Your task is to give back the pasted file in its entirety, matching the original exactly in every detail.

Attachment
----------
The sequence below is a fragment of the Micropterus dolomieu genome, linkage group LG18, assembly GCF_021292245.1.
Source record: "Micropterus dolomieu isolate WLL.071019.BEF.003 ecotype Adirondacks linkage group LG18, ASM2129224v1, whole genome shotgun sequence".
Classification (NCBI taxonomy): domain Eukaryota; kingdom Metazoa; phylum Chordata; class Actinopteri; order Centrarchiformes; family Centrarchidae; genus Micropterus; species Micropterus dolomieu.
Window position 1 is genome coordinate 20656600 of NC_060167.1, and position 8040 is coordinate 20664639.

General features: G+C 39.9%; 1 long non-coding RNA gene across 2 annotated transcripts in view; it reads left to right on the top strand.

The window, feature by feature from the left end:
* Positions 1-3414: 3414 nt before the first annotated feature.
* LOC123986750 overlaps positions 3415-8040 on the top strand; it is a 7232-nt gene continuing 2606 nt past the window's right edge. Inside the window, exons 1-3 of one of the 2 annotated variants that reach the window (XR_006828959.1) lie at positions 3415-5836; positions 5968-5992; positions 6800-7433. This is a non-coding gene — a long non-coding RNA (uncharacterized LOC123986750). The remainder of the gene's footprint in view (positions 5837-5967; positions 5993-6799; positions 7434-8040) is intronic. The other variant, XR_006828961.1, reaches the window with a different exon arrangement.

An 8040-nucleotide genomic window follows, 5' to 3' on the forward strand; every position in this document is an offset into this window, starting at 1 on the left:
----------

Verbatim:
The sequence below is a fragment of the Micropterus dolomieu genome, linkage group LG18, assembly GCF_021292245.1.
Source record: "Micropterus dolomieu isolate WLL.071019.BEF.003 ecotype Adirondacks linkage group LG18, ASM2129224v1, whole genome shotgun sequence".
Classification (NCBI taxonomy): domain Eukaryota; kingdom Metazoa; phylum Chordata; class Actinopteri; order Centrarchiformes; family Centrarchidae; genus Micropterus; species Micropterus dolomieu.
Window position 1 is genome coordinate 20656600 of NC_060167.1, and position 8040 is coordinate 20664639.

General features: G+C 39.9%; 1 long non-coding RNA gene across 2 annotated transcripts in view; it reads left to right on the top strand.

The window, feature by feature from the left end:
* Positions 1-3414: 3414 nt before the first annotated feature.
* LOC123986750 overlaps positions 3415-8040 on the top strand; it is a 7232-nt gene continuing 2606 nt past the window's right edge. Inside the window, exons 1-3 of one of the 2 annotated variants that reach the window (XR_006828959.1) lie at positions 3415-5836; positions 5968-5992; positions 6800-7433. This is a non-coding gene — a long non-coding RNA (uncharacterized LOC123986750). The remainder of the gene's footprint in view (positions 5837-5967; positions 5993-6799; positions 7434-8040) is intronic. The other variant, XR_006828961.1, reaches the window with a different exon arrangement.

An 8040-nucleotide genomic window follows, 5' to 3' on the forward strand; every position in this document is an offset into this window, starting at 1 on the left: